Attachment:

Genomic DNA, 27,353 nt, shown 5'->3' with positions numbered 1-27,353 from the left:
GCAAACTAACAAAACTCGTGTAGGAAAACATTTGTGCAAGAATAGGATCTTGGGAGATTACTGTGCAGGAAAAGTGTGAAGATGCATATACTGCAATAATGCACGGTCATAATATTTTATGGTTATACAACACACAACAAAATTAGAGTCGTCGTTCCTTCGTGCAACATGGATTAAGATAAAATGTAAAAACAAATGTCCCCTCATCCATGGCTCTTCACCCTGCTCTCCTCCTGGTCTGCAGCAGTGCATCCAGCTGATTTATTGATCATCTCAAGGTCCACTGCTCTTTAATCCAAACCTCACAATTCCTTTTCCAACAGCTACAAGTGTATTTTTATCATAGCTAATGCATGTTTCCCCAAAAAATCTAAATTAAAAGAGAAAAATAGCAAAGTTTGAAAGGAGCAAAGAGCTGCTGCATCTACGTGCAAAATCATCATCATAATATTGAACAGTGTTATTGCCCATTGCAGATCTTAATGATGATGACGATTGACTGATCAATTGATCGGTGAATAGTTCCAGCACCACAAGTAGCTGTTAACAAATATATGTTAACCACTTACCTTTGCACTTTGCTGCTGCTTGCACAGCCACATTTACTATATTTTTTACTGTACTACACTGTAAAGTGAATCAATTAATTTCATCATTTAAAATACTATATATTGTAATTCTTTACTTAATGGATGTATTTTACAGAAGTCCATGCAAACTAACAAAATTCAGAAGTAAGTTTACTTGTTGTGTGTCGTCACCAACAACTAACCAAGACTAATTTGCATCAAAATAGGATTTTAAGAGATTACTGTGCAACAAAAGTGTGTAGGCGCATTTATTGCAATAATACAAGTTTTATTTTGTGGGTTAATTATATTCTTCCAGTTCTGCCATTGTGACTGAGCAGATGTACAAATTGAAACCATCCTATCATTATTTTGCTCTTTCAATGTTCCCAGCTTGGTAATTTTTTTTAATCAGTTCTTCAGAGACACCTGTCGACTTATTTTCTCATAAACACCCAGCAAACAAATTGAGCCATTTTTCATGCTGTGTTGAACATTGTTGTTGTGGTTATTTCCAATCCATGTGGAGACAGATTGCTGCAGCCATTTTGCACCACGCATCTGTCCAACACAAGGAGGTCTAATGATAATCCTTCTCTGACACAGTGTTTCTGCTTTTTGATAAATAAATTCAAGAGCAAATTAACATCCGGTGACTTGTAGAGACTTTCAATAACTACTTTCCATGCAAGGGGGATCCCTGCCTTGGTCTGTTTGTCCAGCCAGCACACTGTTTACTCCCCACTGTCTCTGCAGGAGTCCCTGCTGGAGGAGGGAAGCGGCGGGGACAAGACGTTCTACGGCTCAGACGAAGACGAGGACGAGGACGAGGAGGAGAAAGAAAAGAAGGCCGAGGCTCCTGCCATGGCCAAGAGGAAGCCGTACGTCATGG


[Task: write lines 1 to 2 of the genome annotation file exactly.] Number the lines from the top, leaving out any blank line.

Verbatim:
Genomic DNA, 27,353 nt, shown 5'->3' with positions numbered 1-27,353 from the left:
GCAAACTAACAAAACTCGTGTAGGAAAACATTTGTGCAAGAATAGGATCTTGGGAGATTACTGTGCAGGAAAAGTGTGAAGATGCATATACTGCAATAATGCACGGTCATAATATTTTATGGTTATACAACACACAACAAAATTAGAGTCGTCGTTCCTTCGTGCAACATGGATTAAGATAAAATGTAAAAACAAATGTCCCCTCATCCATGGCTCTTCACCCTGCTCTCCTCCTGGTCTGCAGCAGTGCATCCAGCTGATTTATTGATCATCTCAAGGTCCACTGCTCTTTAATCCAAACCTCACAATTCCTTTTCCAACAGCTACAAGTGTATTTTTATCATAGCTAATGCATGTTTCCCCAAAAAATCTAAATTAAAAGAGAAAAATAGCAAAGTTTGAAAGGAGCAAAGAGCTGCTGCATCTACGTGCAAAATCATCATCATAATATTGAACAGTGTTATTGCCCATTGCAGATCTTAATGATGATGACGATTGACTGATCAATTGATCGGTGAATAGTTCCAGCACCACAAGTAGCTGTTAACAAATATATGTTAACCACTTACCTTTGCACTTTGCTGCTGCTTGCACAGCCACATTTACTATATTTTTTACTGTACTACACTGTAAAGTGAATCAATTAATTTCATCATTTAAAATACTATATATTGTAATTCTTTACTTAATGGATGTATTTTACAGAAGTCCATGCAAACTAACAAAATTCAGAAGTAAGTTTACTTGTTGTGTGTCGTCACCAACAACTAACCAAGACTAATTTGCATCAAAATAGGATTTTAAGAGATTACTGTGCAACAAAAGTGTGTAGGCGCATTTATTGCAATAATACAAGTTTTATTTTGTGGGTTAATTATATTCTTCCAGTTCTGCCATTGTGACTGAGCAGATGTACAAATTGAAACCATCCTATCATTATTTTGCTCTTTCAATGTTCCCAGCTTGGTAATTTTTTTTAATCAGTTCTTCAGAGACACCTGTCGACTTATTTTCTCATAAACACCCAGCAAACAAATTGAGCCATTTTTCATGCTGTGTTGAACATTGTTGTTGTGGTTATTTCCAATCCATGTGGAGACAGATTGCTGCAGCCATTTTGCACCACGCATCTGTCCAACACAAGGAGGTCTAATGATAATCCTTCTCTGACACAGTGTTTCTGCTTTTTGATAAATAAATTCAAGAGCAAATTAACATCCGGTGACTTGTAGAGACTTTCAATAACTACTTTCCATGCAAGGGGGATCCCTGCCTTGGTCTGTTTGTCCAGCCAGCACACTGTTTACTCCCCACTGTCTCTGCAGGAGTCCCTGCTGGAGGAGGGAAGCGGCGGGGACAAGACGTTCTACGGCTCAGACGAAGACGAGGACGAGGACGAGGAGGAGAAAGAAAAGAAGGCCGAGGCTCCTGCCATGGCCAAGAGGAAGCCGTACGTCATGG